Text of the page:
We are only given two more clues. One is on page 165 of Acadian Geology (1868 Ed.) where Dawson says that there are "Erect trees at one level." The other is Dawson's drawing above where "erect" trees are at two levels. Therefore, the 40 foot tree may have been at the same level as the 15 foot tree, or it may have been with the other stumps in section 6 of Dawson's drawing (section 7 below ). Therefore, if these trees were one in the same, then the drawings below provide some idea what it may have looked like.
In either case, it would have passed through the coal seam between sections 2 and 3 above. This seam is (or was) from one to four inches thick. 24 This strongly suggests that this seam, and the strata around it, was deposited in rapid sedimentary fashion. Perhaps this is why Dawson and Lyell provided so little information and why neither of them provided an illustration?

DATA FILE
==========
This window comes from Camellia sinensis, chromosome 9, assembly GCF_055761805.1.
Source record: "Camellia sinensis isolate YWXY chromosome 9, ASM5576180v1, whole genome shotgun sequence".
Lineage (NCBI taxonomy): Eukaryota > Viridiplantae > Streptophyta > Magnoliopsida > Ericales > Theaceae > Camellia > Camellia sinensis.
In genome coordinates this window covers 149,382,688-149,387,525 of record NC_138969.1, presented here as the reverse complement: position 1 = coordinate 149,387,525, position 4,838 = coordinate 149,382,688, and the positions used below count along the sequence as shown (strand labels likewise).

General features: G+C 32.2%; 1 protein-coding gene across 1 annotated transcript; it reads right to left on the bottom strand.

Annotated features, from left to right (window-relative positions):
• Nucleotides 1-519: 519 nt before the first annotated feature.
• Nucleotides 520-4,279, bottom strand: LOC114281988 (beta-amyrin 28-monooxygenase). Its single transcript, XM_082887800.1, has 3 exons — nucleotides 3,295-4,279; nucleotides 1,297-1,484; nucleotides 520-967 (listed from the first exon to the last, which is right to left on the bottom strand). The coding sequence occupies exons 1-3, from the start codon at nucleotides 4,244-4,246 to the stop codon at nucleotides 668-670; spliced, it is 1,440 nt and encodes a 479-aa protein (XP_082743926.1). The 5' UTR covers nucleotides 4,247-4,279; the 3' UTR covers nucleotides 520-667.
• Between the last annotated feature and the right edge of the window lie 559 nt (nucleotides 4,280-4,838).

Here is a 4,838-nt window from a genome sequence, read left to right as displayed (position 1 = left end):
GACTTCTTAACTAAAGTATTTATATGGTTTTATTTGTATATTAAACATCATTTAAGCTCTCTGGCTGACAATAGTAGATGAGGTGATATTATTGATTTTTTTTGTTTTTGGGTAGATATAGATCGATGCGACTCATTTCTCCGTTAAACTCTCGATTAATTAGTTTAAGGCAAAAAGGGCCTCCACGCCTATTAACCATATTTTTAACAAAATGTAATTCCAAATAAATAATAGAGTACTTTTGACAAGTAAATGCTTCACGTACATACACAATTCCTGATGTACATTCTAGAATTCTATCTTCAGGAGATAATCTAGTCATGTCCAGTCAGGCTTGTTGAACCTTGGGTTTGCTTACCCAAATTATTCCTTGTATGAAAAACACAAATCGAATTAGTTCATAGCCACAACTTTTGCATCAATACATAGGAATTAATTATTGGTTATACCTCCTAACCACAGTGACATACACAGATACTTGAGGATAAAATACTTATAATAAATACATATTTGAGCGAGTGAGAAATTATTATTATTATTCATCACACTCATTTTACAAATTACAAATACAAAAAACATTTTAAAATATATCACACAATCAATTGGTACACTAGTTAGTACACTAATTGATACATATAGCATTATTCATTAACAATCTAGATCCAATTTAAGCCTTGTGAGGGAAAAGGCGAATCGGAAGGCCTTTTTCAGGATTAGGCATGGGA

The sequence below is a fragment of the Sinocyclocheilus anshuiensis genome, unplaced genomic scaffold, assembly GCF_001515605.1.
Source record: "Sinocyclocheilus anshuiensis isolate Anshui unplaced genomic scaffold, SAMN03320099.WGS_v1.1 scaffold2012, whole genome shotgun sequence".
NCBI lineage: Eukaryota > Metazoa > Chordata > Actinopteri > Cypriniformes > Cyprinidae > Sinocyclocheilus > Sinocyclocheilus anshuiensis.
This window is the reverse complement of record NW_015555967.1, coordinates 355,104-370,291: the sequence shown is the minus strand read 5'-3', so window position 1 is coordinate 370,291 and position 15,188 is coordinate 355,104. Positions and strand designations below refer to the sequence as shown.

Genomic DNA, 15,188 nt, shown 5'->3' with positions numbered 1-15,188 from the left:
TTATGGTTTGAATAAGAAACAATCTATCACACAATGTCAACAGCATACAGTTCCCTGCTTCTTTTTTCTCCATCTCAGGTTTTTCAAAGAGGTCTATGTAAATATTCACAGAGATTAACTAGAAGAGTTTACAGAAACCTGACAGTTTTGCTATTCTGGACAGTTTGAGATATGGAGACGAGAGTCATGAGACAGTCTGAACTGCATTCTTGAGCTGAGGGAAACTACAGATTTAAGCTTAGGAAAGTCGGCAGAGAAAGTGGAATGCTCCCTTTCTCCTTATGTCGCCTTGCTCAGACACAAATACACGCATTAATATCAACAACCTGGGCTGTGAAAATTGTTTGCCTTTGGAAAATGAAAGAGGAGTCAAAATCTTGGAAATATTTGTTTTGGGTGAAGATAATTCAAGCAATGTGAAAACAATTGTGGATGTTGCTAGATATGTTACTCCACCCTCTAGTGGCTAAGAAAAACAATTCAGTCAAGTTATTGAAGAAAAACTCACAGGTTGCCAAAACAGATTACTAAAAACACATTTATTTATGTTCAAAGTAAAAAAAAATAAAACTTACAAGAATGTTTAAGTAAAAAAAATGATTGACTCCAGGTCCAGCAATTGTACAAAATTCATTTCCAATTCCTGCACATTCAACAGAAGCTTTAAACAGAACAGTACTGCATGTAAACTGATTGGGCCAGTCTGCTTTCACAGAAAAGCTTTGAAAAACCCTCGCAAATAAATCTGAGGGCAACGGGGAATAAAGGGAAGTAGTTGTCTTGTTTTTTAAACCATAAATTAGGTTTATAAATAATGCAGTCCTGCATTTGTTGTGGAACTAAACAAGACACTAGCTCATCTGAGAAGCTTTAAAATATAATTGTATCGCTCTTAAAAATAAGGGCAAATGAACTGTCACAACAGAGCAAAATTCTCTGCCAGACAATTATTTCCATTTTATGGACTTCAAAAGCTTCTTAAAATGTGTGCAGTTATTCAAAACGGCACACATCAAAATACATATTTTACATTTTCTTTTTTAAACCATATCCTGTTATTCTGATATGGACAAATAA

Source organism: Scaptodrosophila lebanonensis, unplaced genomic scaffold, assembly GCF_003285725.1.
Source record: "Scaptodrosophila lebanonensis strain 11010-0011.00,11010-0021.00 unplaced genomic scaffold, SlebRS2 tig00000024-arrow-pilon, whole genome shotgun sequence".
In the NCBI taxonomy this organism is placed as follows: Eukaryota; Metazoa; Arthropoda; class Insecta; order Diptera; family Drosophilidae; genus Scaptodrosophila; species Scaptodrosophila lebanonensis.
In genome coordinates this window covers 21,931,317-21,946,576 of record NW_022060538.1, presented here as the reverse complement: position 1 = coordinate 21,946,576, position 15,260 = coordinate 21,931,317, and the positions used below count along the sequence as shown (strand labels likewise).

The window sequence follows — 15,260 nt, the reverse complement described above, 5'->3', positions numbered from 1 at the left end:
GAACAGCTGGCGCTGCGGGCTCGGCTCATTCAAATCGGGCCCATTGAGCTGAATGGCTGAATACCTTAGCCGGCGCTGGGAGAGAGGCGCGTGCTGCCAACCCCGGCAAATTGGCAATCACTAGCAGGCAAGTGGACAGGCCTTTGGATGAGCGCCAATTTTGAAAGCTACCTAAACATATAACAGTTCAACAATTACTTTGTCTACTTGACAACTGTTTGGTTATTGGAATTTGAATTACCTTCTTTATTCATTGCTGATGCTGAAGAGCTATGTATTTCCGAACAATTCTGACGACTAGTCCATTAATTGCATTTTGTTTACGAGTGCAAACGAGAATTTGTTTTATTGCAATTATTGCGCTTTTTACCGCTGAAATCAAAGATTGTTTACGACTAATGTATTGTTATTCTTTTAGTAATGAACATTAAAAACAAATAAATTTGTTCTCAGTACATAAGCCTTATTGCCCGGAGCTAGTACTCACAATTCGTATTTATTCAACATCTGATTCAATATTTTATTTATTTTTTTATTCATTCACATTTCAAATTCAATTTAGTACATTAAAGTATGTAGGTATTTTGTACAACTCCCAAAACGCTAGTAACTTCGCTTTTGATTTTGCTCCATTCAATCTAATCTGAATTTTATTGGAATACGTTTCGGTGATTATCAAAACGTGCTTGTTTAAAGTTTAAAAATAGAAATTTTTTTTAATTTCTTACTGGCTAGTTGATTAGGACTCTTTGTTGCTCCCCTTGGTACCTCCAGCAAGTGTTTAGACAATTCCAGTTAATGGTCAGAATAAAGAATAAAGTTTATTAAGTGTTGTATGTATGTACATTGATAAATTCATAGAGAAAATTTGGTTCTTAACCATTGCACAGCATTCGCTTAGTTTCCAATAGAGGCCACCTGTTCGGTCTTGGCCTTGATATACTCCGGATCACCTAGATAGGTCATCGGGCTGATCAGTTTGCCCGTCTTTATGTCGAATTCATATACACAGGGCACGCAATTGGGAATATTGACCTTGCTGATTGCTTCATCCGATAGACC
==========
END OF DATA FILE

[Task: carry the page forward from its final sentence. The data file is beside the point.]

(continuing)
In one publication, Dawson mentioned large prostrate trunks in the roof of the Joggins Main coal seam: one of which was 30 feet long; 25 however, Dawson never said whether the 40-foot tree was prostrate or erect. In spite of his silence in this regard, it seems that some have interpreted (?) this to mean that the 40 foot tree was prostrate.26 Although this is possible, it seems more reasonable that the 40 foot trees that were mentioned by Dawson and Lyell were one in the same (tree), and that Dawson didn't say it was prostrate because he didn't want to lie, yet he didn't want to say it was upright because an upright tree of this size that traversed multiple beds of strata (including a coal seam) would not have helped the in situ hypothesis for coal formation: something that both Dawson and Lyell were trying to prove.